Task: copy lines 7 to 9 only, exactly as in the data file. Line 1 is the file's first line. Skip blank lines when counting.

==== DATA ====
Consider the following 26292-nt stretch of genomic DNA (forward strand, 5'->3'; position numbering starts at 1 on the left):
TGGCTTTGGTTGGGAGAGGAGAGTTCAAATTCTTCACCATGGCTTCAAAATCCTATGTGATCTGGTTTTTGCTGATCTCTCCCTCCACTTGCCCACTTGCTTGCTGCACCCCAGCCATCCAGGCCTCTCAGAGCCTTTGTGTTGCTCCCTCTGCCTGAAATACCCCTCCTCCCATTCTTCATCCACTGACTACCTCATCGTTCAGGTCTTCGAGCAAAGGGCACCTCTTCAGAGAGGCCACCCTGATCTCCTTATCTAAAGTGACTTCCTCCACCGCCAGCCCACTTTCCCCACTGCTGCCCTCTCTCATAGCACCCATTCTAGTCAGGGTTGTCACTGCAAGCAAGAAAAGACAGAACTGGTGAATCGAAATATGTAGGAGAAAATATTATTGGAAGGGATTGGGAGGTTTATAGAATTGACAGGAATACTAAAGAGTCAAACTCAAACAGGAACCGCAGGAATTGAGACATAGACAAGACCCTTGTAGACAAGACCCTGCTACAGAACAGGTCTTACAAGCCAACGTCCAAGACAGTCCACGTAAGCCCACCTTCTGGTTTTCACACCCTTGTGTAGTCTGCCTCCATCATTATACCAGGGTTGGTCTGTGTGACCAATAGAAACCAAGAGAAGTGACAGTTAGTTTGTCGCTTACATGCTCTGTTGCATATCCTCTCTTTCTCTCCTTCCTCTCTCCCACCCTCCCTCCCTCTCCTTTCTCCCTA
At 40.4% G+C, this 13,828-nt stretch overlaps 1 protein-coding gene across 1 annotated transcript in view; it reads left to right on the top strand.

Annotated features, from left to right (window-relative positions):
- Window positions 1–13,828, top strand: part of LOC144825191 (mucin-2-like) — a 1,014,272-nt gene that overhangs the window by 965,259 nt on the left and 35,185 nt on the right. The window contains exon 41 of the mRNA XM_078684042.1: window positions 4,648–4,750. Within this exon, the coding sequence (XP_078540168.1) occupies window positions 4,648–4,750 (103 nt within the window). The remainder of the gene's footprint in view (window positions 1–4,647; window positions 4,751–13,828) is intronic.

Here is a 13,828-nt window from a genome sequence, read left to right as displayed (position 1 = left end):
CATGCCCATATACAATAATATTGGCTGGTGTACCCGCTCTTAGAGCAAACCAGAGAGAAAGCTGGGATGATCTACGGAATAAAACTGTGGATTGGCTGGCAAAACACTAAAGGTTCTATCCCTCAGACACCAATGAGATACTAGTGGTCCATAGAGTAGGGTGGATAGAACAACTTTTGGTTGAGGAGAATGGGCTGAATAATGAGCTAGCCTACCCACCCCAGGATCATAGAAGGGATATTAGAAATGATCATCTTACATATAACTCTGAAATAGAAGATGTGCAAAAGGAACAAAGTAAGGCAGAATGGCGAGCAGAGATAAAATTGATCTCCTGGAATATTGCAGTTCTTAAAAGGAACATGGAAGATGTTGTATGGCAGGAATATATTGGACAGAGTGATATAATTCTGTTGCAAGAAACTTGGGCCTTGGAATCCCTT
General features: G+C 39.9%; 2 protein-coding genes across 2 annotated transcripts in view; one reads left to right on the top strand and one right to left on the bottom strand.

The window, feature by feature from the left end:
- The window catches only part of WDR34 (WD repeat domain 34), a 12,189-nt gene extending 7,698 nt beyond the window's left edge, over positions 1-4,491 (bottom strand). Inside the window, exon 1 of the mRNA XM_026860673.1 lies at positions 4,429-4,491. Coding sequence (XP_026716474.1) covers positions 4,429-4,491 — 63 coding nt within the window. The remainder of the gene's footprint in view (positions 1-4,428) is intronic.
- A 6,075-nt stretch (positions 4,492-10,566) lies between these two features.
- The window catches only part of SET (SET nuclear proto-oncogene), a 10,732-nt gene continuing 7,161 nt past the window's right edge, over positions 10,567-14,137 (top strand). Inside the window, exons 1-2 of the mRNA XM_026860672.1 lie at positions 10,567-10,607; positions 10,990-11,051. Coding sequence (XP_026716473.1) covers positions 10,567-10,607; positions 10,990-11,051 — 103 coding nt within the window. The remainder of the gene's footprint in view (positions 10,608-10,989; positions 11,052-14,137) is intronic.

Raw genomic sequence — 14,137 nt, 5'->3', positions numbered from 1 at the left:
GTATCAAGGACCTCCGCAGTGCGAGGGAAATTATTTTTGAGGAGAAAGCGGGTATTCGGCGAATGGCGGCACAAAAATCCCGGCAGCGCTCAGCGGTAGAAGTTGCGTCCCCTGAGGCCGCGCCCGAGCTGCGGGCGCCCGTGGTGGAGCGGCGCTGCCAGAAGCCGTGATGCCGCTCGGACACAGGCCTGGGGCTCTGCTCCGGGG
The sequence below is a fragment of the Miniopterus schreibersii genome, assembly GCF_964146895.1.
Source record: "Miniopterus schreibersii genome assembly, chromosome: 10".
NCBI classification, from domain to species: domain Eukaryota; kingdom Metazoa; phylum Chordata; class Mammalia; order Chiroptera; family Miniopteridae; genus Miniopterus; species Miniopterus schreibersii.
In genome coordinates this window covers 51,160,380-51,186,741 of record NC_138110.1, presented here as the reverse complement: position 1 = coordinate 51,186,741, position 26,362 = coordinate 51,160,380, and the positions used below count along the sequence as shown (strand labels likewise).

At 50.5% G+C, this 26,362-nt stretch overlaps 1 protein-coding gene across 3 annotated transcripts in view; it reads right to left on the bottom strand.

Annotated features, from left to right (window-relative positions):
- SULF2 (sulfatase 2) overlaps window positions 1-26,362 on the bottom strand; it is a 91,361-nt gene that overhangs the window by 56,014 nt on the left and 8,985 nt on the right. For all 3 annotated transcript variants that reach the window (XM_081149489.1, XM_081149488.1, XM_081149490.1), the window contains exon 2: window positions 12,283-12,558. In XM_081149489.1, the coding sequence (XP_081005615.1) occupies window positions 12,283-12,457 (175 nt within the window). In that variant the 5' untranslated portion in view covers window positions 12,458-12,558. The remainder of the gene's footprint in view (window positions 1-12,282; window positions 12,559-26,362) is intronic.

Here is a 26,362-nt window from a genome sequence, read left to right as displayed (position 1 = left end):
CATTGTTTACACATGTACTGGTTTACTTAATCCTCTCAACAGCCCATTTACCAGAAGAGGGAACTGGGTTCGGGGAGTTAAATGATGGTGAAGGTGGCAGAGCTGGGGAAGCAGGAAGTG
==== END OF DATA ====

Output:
CATGCCCATATACAATAATATTGGCTGGTGTACCCGCTCTTAGAGCAAACCAGAGAGAAAGCTGGGATGATCTACGGAATAAAACTGTGGATTGGCTGGCAAAACACTAAAGGTTCTATCCCTCAGACACCAATGAGATACTAGTGGTCCATAGAGTAGGGTGGATAGAACAACTTTTGGTTGAGGAGAATGGGCTGAATAATGAGCTAGCCTACCCACCCCAGGATCATAGAAGGGATATTAGAAATGATCATCTTACATATAACTCTGAAATAGAAGATGTGCAAAAGGAACAAAGTAAGGCAGAATGGCGAGCAGAGATAAAATTGATCTCCTGGAATATTGCAGTTCTTAAAAGGAACATGGAAGATGTTGTATGGCAGGAATATATTGGACAGAGTGATATAATTCTGTTGCAAGAAACTTGGGCCTTGGAATCCCTT
General features: G+C 39.9%; 2 protein-coding genes across 2 annotated transcripts in view; one reads left to right on the top strand and one right to left on the bottom strand.

The window, feature by feature from the left end: